According to the Parliamentary and Health Service Ombudsman, there are each year some 11,000 avoidable deaths – more than 200 a week – within the NHS, with thousands more patients seriously harmed, according to; NHS Resolution reports that £2.5billion was paid in compensation claims in 2021/22, over almost 16,500 cases.
On Tuesday, news broke that 24,000 letters went missing after a failure in Newcastle Hospitals Trust’s IT system. In March, the journal Pulse reported a similar IT failure within the Mid and South Essex Foundation Trust.
If you’re thinking the NHS cannot possibly appropriate any more of the country’s time, energy, resources and money, the Institute for Fiscal Studies warns otherwise.
Examining the NHS Work Force Plan, it reports that one in 11 of all workers in England will be working for it in 2036/37 (compared with one in 17 today). It will need an extra £50billion a year, the equivalent of raising the standard rate of VAT to 26 per cent or putting 6p on the pound on income tax.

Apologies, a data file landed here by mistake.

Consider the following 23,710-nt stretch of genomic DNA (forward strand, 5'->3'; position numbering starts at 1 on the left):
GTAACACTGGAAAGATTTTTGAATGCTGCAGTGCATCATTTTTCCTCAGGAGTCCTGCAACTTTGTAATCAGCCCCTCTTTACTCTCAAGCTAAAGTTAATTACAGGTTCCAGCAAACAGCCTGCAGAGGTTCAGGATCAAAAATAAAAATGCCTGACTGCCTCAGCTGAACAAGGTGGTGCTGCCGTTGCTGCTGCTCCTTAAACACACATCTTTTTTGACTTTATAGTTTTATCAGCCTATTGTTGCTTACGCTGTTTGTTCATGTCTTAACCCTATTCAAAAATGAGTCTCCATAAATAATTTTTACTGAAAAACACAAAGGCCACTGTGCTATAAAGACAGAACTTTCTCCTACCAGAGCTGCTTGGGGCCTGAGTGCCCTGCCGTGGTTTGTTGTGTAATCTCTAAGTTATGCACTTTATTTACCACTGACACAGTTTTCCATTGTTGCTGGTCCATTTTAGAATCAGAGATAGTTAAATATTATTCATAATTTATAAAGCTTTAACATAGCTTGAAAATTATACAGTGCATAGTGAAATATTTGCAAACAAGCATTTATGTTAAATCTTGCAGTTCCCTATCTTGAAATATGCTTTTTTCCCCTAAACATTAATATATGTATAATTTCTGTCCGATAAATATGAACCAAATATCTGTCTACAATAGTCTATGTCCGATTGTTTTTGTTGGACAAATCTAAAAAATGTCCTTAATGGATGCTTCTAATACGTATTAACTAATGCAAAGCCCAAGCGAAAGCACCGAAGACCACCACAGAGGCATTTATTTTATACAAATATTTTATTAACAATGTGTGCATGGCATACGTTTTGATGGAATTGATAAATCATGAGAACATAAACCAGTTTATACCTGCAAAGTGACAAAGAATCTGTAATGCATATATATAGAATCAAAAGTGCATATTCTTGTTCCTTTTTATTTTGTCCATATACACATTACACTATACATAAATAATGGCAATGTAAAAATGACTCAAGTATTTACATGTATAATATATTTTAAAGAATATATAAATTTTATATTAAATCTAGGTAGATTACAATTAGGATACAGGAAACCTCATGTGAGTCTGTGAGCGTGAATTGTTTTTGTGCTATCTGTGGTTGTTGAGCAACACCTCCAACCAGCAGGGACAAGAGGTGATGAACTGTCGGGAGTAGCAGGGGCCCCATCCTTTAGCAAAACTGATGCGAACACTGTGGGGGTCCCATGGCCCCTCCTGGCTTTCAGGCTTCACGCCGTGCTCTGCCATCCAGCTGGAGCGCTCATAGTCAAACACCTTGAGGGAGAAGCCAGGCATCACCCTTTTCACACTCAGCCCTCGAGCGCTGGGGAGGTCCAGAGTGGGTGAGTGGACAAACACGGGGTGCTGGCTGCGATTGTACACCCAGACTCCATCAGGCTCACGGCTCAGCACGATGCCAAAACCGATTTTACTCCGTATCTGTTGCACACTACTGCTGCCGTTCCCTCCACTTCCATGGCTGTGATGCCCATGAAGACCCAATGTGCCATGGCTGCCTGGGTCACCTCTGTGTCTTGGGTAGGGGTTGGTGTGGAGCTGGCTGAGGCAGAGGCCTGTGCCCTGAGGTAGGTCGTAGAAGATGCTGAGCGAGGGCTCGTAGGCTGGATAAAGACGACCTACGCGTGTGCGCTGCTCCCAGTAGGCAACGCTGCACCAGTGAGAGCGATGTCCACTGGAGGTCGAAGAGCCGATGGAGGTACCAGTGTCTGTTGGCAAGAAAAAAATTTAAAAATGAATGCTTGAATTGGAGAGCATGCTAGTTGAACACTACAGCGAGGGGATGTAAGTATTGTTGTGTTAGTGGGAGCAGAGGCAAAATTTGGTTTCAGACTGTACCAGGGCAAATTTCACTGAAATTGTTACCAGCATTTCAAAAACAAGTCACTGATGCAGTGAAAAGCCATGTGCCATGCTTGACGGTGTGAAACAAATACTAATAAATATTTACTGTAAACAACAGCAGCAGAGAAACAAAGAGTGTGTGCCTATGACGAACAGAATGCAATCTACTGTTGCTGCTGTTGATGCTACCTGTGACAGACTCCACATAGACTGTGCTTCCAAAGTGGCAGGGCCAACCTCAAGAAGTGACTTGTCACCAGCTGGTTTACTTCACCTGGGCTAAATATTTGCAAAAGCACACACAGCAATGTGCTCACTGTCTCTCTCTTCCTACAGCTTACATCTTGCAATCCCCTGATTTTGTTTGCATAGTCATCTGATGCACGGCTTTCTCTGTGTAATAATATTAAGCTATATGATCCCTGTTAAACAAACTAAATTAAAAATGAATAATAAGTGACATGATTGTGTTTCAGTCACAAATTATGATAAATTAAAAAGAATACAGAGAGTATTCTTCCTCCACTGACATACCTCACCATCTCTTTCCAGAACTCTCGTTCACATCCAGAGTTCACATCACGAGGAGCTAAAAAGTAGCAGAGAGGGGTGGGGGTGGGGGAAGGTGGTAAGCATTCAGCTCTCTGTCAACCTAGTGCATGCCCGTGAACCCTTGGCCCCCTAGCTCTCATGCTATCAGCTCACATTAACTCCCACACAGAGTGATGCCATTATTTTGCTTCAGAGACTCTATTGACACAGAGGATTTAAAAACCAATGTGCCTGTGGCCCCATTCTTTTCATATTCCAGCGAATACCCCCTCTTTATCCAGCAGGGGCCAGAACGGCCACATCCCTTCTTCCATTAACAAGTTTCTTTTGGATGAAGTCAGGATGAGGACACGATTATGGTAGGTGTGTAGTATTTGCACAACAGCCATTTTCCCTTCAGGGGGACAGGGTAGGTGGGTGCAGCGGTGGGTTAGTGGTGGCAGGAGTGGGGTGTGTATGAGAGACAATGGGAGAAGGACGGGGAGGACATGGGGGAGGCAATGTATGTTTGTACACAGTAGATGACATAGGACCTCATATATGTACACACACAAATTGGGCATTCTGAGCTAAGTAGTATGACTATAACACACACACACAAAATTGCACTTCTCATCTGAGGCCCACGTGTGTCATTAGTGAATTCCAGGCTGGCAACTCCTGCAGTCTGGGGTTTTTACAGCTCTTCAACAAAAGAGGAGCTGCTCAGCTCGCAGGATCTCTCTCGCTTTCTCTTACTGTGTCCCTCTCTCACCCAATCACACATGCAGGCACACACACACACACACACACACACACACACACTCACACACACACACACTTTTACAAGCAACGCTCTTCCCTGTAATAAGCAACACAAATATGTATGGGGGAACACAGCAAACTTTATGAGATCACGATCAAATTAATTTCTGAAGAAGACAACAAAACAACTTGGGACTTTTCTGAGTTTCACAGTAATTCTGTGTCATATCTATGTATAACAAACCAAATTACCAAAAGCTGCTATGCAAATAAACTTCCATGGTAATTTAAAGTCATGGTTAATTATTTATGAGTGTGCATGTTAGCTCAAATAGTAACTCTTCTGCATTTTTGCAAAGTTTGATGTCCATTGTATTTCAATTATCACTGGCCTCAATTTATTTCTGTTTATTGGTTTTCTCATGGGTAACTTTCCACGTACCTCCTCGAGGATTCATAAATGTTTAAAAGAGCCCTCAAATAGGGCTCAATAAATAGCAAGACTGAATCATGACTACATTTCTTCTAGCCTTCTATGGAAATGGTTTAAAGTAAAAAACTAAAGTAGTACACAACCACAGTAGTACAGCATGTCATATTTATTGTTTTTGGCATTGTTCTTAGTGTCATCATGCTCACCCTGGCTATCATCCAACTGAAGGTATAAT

The NHS is a 75-year-old financially incontinent shambles, a relic of Second World War collectivism. Back in 1948 Aneurin Bevan, the NHS’s first minister, stated if a bedpan were dropped in Tredegar, the reverberations should echo around Whitehall.
In an era of rationing, the wireless, and a King-Emperor, Bevan lumbered every successive government with a political millstone of blame for everything which goes wrong within the NHS. It has turned into such a monster of out-of-control, unaccountable bureaucracy; it has become Healthzilla.
Blaming under-funding, healthcare managers have the perfect buck-passing excuse for their incompetence which generated a series of scandals, from Shrewsbury (which left 200 babies dead or brain-damaged) to Lucy Letby.
“Protect the NHS.” In a perceived health emergency, the decision to put the needs of a country’s health service above the needs of the population by locking down should have been a warning of skewed national priorities.